1. The speaker sensitivity, typically expressed in decibels (dB) with 1 watt (or 2.83 volts across an 8 ohm speaker) measured on-axis one meter away...
If my understanding is correct, that 1w is the key piece as you would need to adjust for the change in impedance, correct?
I seem to recall @PENG building his own more complicated calculator that allowed for impedance changes.
 
lovinthehd

lovinthehd

Audioholic Jedi
Sensitivity is usually defined as 2.83V at one meter....2.83V at 8 ohm is one watt, 2 watts at 4 ohm. Sometimes you need to adjust depending on how the speaker is spec'd.
 
Verdinut

Verdinut

Audioholic Ninja
Hi,

I've been running a 7.2.4 setup of low-tier Dali speakers for some years now, powered by a Denon AVR-X4500H and a XTZ Edge A2-300 stereo amplifier for the front L /R. Recently, I upgraded my front L/R from the Zensor 5's (link) to the high-tier Dali Rubicon 5's (link), and I was so pleased with the upgrade that I decided to upgrade the surround and back surround speakers as well, going from the Zensor Pico's (link) to the Dali Menuet's (link) which should be a nice match to the Rubicon 5’s. For heights, I’m using the Dali Alteco C-1's (link).

These six new speakers are all 4 ohms nominal and have a sensitivity rating of 86 dB. The height speakers are 6 ohms nominal and 83 dB sensitive and the center is 6 ohms nominal and 88.5 dB sensitive. In the near future, I also plan on upgrading the center to the Rubicon vokal (link) which is 4 ohms and 89.5 dB sensitive. I cross all speakers over to the subs at 80-110 Hz depending on the size of the speaker.

Now, I am worried that the amplification I have may not be able to let these speakers shine the way they can. But I really have no idea, and I don’t have any experience with different amps. Hence this thread.

In terms of listening, this is a living room system which I use primarily for watching movies. The room is about 3300 cubic feet and has openings to the sides. I sit about 10-12 feet away from the speakers and listen at -20 to -15 dB when I crank it up (which I most often don’t due to my family situation, so the ability to drive these speakers at low SPL with great detail is very important as well).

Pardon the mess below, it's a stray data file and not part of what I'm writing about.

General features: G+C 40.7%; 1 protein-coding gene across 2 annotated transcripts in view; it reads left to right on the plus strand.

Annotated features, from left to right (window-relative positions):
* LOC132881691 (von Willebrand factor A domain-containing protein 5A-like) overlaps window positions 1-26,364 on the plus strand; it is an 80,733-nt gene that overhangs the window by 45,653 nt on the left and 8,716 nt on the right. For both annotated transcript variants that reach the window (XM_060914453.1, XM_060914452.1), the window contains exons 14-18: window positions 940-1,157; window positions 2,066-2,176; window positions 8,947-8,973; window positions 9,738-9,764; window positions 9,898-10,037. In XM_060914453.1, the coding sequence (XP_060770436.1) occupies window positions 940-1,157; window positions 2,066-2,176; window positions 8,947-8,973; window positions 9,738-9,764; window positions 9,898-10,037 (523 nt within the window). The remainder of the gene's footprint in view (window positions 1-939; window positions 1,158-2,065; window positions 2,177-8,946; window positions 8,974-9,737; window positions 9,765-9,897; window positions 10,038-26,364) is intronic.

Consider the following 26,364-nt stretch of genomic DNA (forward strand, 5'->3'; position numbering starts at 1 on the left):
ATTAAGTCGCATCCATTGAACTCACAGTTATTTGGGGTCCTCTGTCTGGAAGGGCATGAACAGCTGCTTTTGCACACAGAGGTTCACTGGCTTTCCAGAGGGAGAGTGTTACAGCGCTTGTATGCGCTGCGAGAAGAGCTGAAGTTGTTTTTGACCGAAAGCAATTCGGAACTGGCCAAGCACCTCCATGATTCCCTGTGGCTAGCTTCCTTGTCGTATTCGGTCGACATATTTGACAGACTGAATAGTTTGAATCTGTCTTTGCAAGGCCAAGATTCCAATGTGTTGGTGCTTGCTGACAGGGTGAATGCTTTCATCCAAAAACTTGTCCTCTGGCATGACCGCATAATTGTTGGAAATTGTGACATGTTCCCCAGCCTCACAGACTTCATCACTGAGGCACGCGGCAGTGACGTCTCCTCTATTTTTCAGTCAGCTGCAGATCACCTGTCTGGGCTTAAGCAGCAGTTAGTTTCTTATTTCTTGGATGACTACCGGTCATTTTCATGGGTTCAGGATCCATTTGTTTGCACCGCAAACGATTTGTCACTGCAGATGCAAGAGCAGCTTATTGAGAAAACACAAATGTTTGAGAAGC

So my questions are:
1. Would you recommend that I add external amplification considering the new speakers, and considering how the AVR pre-outs operate etc?
2. If so, why, and for which speakers?
3. If so, what amp would you suggest? Small cabinet dimensions is important to me since I use an AV cabinet, so I am thinking multiple stereo amps (perhaps additional XTZ Edge amps) or one or several multichannel amps that are similar in size to the Denon AVR-X4500H.

Your thoughts, opinions and recommendations are much appreciated!
Your Dali Rubicon 5 speakers are designed to operate with a maximum power output of 150 watts. That is the instantaneous peak amplifier output it will take. Beyond that power, it will be seriously damaged. Your AVR can output that 150 watt power at 4 ohms if you set the speaker impedance switch to 8 ohms, but it doesn't seem to be designed to drive speakers with an impedance of less than 6 ohms.

The conclusion is that your receiver is supposed to be adequate to drive your Dalis if you don't listen at very high SPL, otherwise you risk damaging your speakers and the AVR as well. There wouldn't be any advantage with external amplification for the Rubicon 5s.
 
Last edited:
ryanosaur

ryanosaur

Audioholic Overlord
Sensitivity is usually defined as 2.83V at one meter....2.83V at 8 ohm is one watt, 2 watts at 4 ohm. Sometimes you need to adjust depending on how the speaker is spec'd.
That's what I was recalling (hopefully correctly) is that you need to make a sensitivity adjustment in that particular calculator.
 
Verdinut

Verdinut

Audioholic Ninja
I think it might have been PENG that has commented that impedance was a flaw in that calculator. According to the site:

If my understanding is correct, that 1w is the key piece as you would need to adjust for the change in impedance, correct?
I seem to recall @PENG building his own more complicated calculator that allowed for impedance changes.
The calculation with 1 watt is OK. The use of 2.83 volts squared is also 1 watt for the 8 ohm load but means 2 watts for the 4 ohm load.
 
Verdinut

Verdinut

Audioholic Ninja
Sensitivity is usually defined as 2.83V at one meter....2.83V at 8 ohm is one watt, 2 watts at 4 ohm. Sometimes you need to adjust depending on how the speaker is spec'd.
Not many four ohm loudspeakers did exist 60 years ago. The current 2.83 volt sensitivity ratings came with their popularity.

In the pro audio history, we have seen loudspeakers with impedances of 12, 15, 16 and 20 ohms. In the 1960's, Altec Lansing was still releasing 16 ohm speakers for home use, and started producing 8 ohm drivers.
 
Last edited:
P

PENG

Audioholic Slumlord
That's what I was recalling (hopefully correctly) is that you need to make a sensitivity adjustment in that particular calculator.
That is correct, one way to adjust for impedance is to add or subtract x dB to the sensitivity spec of the speaker, the other is to multiply the calculated "watts" by a factor as follow: